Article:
Texas Open Preview, Picks & Analysis
TICK-TOCK, tick-tock! The clock is well and truly ticking down to The Masters, the season’s first men's major. And desperately looking for some form before he gets to Augusta, Jordan Spieth has committed himself to playing in this week’s Valero Texas Open. The three-time major champion is enduring a miserable run of form but will draw some hope from the fact that his game was also in pretty poor shape 12 months ago but he ended up coming within a whisker of winning The Masters for a second time.
Incredibly, it is more than six months since Spieth last finished inside the top 30 in any tournament and he failed to make the knockout stages of the WGC Match Play in Austin, Texas last week. There have been flashes of his best in 2019 but he has been unable to string together four good rounds. Most worrying of all, he continues to struggle on the greens. As anybody who has followed his incredible career will know, his success has been built on a brilliant touch with the putter. When winning tournaments he holes putts for fun - from all over the place.
He insists that he is not concerned, but he cannot possibly be happy with his play. He continues to miss too many fairways and has developed an unfortunate habit of missing greens with a wedge in his hands. His world ranking has tumbled at an alarming rate, and continues to do so. But it is inconceivable that he will not contend at Augusta, where he has only once finished outside the top three.
The Texas Open is the third-oldest tournament on the PGA Tour. It was first played way back in 1922 and has a rich history. It is being played at the AT&T Oaks Course at San Antonio, designed by Greg Norman with Sergio Garcia and reflects the tour's departure from the modern tournament style course (expansive grass areas and spectator mounding) to a more natural look and feel, without sacrificing the fan experience.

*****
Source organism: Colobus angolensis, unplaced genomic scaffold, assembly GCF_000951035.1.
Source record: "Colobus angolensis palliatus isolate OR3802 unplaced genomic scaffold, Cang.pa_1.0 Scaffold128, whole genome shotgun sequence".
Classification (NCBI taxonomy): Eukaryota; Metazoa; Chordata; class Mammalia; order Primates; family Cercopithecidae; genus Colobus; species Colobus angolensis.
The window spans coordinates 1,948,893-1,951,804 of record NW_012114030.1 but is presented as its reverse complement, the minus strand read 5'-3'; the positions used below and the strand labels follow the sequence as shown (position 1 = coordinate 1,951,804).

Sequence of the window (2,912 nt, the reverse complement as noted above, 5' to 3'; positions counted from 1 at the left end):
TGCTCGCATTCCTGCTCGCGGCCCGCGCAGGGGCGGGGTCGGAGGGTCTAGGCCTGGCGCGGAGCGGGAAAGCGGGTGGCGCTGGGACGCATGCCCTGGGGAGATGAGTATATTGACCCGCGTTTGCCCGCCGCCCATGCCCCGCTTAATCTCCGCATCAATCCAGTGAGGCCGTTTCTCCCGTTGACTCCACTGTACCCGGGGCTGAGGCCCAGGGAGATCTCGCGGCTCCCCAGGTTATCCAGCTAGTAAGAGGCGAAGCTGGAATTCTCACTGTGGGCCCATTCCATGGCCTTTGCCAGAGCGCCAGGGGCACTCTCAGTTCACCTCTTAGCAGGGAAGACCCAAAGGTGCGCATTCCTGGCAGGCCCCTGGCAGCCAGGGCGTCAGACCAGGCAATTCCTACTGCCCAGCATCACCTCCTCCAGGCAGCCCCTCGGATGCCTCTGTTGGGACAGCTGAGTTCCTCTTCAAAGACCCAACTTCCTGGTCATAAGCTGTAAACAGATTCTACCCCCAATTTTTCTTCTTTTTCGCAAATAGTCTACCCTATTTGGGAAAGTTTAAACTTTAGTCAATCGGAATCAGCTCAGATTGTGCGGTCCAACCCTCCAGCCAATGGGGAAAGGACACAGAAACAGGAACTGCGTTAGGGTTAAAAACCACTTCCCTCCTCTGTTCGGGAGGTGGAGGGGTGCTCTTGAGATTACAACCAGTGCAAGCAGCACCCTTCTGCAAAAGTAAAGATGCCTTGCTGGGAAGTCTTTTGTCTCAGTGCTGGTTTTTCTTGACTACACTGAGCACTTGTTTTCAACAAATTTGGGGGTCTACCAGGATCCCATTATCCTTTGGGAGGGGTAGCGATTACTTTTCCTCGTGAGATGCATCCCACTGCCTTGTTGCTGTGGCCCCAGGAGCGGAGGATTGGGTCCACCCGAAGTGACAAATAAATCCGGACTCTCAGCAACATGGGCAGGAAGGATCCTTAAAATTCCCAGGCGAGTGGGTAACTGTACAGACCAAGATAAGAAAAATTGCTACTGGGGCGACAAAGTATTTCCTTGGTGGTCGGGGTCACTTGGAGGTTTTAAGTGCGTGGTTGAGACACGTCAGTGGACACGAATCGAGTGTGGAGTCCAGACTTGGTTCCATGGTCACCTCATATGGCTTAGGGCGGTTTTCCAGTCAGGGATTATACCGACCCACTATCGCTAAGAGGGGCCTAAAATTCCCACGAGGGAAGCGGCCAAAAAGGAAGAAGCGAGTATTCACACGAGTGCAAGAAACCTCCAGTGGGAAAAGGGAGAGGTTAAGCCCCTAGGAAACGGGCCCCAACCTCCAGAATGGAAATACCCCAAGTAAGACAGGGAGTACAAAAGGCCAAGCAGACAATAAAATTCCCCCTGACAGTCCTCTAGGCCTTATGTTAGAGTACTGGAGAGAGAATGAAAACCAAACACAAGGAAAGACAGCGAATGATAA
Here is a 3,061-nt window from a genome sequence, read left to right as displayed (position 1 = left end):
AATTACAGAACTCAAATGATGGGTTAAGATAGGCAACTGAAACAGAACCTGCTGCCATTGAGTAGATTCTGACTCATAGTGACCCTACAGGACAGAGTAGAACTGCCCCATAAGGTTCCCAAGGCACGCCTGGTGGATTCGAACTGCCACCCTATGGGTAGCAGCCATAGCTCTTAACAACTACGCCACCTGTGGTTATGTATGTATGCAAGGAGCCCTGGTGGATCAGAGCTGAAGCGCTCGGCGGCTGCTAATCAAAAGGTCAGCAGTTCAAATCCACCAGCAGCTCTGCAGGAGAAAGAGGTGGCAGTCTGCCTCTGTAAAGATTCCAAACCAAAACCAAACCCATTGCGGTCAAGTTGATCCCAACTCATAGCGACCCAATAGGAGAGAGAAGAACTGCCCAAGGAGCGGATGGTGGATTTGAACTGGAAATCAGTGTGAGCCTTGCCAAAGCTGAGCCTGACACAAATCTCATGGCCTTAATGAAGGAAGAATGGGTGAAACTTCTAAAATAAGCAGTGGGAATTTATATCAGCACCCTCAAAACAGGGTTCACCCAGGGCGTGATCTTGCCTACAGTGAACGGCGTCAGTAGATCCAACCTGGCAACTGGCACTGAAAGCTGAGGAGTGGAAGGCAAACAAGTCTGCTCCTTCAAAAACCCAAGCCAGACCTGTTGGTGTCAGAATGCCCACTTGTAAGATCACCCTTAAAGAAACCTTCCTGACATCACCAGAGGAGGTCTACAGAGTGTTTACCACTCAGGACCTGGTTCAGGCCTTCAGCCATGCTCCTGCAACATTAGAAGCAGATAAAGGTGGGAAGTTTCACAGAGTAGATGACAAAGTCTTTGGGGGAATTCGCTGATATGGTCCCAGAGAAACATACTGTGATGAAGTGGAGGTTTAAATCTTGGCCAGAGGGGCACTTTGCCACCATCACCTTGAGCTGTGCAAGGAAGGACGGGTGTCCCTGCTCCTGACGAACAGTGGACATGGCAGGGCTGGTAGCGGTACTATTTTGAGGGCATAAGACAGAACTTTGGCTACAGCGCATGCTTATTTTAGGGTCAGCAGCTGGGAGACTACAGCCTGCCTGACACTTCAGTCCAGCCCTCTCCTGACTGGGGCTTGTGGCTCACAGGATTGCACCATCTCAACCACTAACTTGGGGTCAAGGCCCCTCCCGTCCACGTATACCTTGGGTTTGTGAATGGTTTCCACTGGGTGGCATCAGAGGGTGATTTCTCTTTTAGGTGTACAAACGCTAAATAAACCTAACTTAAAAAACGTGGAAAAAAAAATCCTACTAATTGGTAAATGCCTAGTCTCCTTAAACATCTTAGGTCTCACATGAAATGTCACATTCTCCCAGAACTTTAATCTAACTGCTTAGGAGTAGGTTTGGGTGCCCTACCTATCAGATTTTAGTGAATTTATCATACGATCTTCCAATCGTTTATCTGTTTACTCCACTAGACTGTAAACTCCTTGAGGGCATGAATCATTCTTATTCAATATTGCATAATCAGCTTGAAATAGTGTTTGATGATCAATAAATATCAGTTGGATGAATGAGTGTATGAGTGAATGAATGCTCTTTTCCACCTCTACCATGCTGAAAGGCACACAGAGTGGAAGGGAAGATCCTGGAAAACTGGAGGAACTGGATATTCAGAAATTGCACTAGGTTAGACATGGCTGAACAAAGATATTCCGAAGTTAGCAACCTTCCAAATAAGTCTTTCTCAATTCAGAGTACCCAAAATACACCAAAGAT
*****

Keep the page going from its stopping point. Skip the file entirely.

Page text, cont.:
Past champions include Walter Hagen, Byron Nelson, Sam Snead, Arnold Palmer, Ben Crenshaw, Lee Trevino, Nick Price, Justin Leonard, Zach Johnson and Adam Scott. It was won in 2011 by Brendan Steele, in 2012 by Ben Curtis, in 2013 by Martin Laird, in 2014 by Steven Bowditch, in 2015 by Jimmy Walker, in 2016 by Charley Hoffman, in 2017 by Kevin Chappell and last year by Andrew Landry.
You should not be surprised to learn that many of the world’s best golfers have decided to give the tournament a miss as they prepare for Augusta. However, there are those who believe that the best way to prepare for a major is to play competitively the week before.
Among those who committed early are Ernie Els, Davis Love III, Martin Kaymer, Lucas Glover, Padraig Harrington, Jason Dufner, Jim Furyk, who finished second at The Players Championship and continued his good form at the Valspar Championship, Spieth, recent winner Graeme McDowell and Jimmy Walker. In addition, three-time PGA Tour winner Jhonattan Vegas is in the field. Vegas finished tied for third at The Players.